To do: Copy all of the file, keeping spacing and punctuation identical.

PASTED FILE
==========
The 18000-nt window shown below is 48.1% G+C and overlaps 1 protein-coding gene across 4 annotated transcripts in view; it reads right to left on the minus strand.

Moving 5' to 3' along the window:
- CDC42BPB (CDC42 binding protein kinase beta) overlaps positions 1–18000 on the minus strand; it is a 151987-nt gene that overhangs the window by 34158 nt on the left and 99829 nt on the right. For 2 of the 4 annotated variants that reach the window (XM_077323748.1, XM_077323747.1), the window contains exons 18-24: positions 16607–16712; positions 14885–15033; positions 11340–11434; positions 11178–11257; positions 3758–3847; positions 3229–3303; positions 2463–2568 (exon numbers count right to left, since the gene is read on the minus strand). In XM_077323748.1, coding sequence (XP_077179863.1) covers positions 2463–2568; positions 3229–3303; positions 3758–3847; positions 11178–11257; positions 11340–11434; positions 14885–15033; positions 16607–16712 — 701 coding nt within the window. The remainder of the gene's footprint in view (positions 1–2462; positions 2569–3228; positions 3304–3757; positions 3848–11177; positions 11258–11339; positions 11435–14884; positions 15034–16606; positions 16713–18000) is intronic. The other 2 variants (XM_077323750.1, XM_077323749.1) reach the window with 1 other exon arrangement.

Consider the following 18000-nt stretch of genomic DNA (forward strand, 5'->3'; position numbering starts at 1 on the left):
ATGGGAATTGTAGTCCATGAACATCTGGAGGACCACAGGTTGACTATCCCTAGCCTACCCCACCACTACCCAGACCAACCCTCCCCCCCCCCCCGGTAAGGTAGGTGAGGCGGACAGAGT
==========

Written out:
The 18000-nt window shown below is 48.1% G+C and overlaps 1 protein-coding gene across 4 annotated transcripts in view; it reads right to left on the minus strand.

Moving 5' to 3' along the window:
- CDC42BPB (CDC42 binding protein kinase beta) overlaps positions 1–18000 on the minus strand; it is a 151987-nt gene that overhangs the window by 34158 nt on the left and 99829 nt on the right. For 2 of the 4 annotated variants that reach the window (XM_077323748.1, XM_077323747.1), the window contains exons 18-24: positions 16607–16712; positions 14885–15033; positions 11340–11434; positions 11178–11257; positions 3758–3847; positions 3229–3303; positions 2463–2568 (exon numbers count right to left, since the gene is read on the minus strand). In XM_077323748.1, coding sequence (XP_077179863.1) covers positions 2463–2568; positions 3229–3303; positions 3758–3847; positions 11178–11257; positions 11340–11434; positions 14885–15033; positions 16607–16712 — 701 coding nt within the window. The remainder of the gene's footprint in view (positions 1–2462; positions 2569–3228; positions 3304–3757; positions 3848–11177; positions 11258–11339; positions 11435–14884; positions 15034–16606; positions 16713–18000) is intronic. The other 2 variants (XM_077323750.1, XM_077323749.1) reach the window with 1 other exon arrangement.

Consider the following 18000-nt stretch of genomic DNA (forward strand, 5'->3'; position numbering starts at 1 on the left):
ATGGGAATTGTAGTCCATGAACATCTGGAGGACCACAGGTTGACTATCCCTAGCCTACCCCACCACTACCCAGACCAACCCTCCCCCCCCCCCCGGTAAGGTAGGTGAGGCGGACAGAGT